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Have your voice heard
Your voice matters!
Your voice matters!
Between now and June 21, you have an opportunity to directly tell the Government of Canada that we need legislation to protect children in global supply chains. Your participation could help protect children from exploitation and abuse.
These consultations are because of people, just like you, who kept asking for supply chain legislation.
Your input will be used by officials at
Employment and Social Development Canada
to make recommendations to the government on how best to proceed with supply chain legislation.
It’s online and you can answer as much or as little as you like, it can take as little as 5 minutes to complete. We encourage you to speak from your own perspective and experiences. If you’re unsure how to answer a question, we’ve provided some resources below.
Keep in mind when completing this survey:
The Canadian government has made no commitment to supply chain legislation despite the UK, Australia, France and the Netherlands passing laws to address child labour and/or other forms of exploitation – a clear signal that voluntary initiatives alone are insufficient.
Mandatory human rights due diligence legislation –
in place in
and now widely considered to be best practice – would require companies to take meaningful action to address human rights in their supply chains, whereas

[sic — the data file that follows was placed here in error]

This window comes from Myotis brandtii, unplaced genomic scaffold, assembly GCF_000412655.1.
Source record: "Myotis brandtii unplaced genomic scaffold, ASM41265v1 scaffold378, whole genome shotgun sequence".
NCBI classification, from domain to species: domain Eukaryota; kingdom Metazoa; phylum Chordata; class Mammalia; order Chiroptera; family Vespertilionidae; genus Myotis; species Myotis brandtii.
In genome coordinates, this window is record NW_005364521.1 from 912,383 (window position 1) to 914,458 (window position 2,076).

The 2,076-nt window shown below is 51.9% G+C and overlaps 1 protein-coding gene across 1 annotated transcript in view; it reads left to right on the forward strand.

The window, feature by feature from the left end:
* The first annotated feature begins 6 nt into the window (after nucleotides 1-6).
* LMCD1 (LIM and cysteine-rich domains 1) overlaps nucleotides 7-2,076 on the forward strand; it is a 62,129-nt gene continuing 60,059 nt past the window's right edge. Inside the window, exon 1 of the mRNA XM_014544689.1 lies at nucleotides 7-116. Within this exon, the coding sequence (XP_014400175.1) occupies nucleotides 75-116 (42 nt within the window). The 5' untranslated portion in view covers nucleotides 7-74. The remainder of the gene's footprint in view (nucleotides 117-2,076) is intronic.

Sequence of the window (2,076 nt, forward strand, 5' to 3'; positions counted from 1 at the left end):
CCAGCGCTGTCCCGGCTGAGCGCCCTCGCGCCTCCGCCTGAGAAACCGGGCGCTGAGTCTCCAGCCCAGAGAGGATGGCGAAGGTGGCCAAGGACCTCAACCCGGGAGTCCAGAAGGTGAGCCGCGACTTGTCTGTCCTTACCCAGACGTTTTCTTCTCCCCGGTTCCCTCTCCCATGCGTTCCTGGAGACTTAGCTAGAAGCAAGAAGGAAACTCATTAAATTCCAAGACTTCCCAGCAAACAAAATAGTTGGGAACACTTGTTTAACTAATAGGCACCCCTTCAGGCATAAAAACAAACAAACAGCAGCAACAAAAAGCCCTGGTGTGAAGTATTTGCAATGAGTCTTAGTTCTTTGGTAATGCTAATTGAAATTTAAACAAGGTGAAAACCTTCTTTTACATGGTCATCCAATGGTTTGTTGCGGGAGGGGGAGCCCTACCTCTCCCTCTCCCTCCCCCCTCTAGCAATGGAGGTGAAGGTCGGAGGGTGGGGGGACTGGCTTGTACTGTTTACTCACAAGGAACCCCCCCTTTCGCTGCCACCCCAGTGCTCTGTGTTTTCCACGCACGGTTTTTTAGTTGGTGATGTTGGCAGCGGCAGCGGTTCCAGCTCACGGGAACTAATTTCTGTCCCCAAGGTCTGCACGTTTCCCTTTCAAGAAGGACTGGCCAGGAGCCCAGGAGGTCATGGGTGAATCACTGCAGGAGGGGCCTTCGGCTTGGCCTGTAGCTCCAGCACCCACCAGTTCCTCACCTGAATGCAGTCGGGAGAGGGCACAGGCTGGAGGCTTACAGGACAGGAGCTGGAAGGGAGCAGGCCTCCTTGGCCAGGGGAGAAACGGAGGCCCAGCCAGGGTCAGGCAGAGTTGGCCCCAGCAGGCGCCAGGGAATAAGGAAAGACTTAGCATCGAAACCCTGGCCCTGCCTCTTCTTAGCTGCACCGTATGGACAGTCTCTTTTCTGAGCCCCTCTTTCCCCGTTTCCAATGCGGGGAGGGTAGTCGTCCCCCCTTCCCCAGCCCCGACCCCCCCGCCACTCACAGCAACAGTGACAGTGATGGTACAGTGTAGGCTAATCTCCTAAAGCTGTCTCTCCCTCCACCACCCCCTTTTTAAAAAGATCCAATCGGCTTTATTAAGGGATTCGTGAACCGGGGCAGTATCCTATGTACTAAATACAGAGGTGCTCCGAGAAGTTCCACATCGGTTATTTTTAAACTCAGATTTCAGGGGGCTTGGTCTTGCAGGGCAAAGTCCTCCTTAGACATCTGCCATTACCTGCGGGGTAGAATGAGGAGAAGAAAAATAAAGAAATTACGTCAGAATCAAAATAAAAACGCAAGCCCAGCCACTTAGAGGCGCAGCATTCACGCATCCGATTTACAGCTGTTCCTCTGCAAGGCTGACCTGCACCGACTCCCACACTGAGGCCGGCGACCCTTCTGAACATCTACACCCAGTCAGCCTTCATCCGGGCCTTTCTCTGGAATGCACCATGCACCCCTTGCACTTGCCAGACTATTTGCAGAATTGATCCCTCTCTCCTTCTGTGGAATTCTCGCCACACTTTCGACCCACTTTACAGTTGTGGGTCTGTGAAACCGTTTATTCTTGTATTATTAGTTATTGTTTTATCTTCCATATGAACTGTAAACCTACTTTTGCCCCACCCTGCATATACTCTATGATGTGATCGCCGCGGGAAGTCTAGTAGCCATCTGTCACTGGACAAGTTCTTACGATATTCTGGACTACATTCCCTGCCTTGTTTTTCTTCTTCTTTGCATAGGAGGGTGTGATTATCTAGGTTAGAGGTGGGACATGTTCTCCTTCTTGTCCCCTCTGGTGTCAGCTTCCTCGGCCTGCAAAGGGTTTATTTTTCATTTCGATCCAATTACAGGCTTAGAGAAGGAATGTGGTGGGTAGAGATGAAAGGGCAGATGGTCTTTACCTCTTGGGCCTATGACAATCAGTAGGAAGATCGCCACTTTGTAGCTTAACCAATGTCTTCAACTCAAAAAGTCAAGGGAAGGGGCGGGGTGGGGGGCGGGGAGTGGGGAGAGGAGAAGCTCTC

is showing earlier forms of supply chain
legislation haven’t lived up to expectations.
The United Nations’
Guiding Principles on Business and Human Rights
calls on companies to have in place “
a human rights due diligence process to identify, prevent, mitigate and account for how they address
” potential human rights impacts.
71% of the world’s 152 million kids in child labour work in agriculture, 17% in services and 12% in industries like manufacturing or construction.
World Vision Canada report
estimated that over 1,200 companies operating in Canada are importing over $34 billion worth of goods that are of high risk of being produced by child or forced labour.
Those same companies provide very little information about their global supply chains and the steps they are taking to keep children safe, making it difficult for Canadians to be informed consumers.
Child labour and forced labour are often connected to a range of other labour and human rights abuses
(e.g. violence, discrimination, land grabs, limits on freedom of association and the right to collective bargaining, etc.)
that urgently need to be addressed in global supply chains. The most recent forms of supply chain legislation are recognizing the need for a holistic response.
Additional Background info:
In 2017, the House of Commons studied child labour in supply chains.
In 2018, the committee released their findings that, among other recommendations, called on the Government of Canada to “
develop legislative and policy initiatives that motivate businesses to eliminate the use of any form of child labour in their global supply chains… [drawing] on lessons learned by jurisdictions that have implemented supply chain legislation.
In 2019, in
to the report, the Government of Canada committed to
“begin a process in 2019 to consult on possible supply chain legislation.”
Employment and Social Development Canada has launched the first phase of the consultation process, including online surveys and face to face meetings with civil society organizations, unions, businesses, investors and other experts.
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Canadians have a part to play.
Join the movement to eliminate the worst forms of child labour.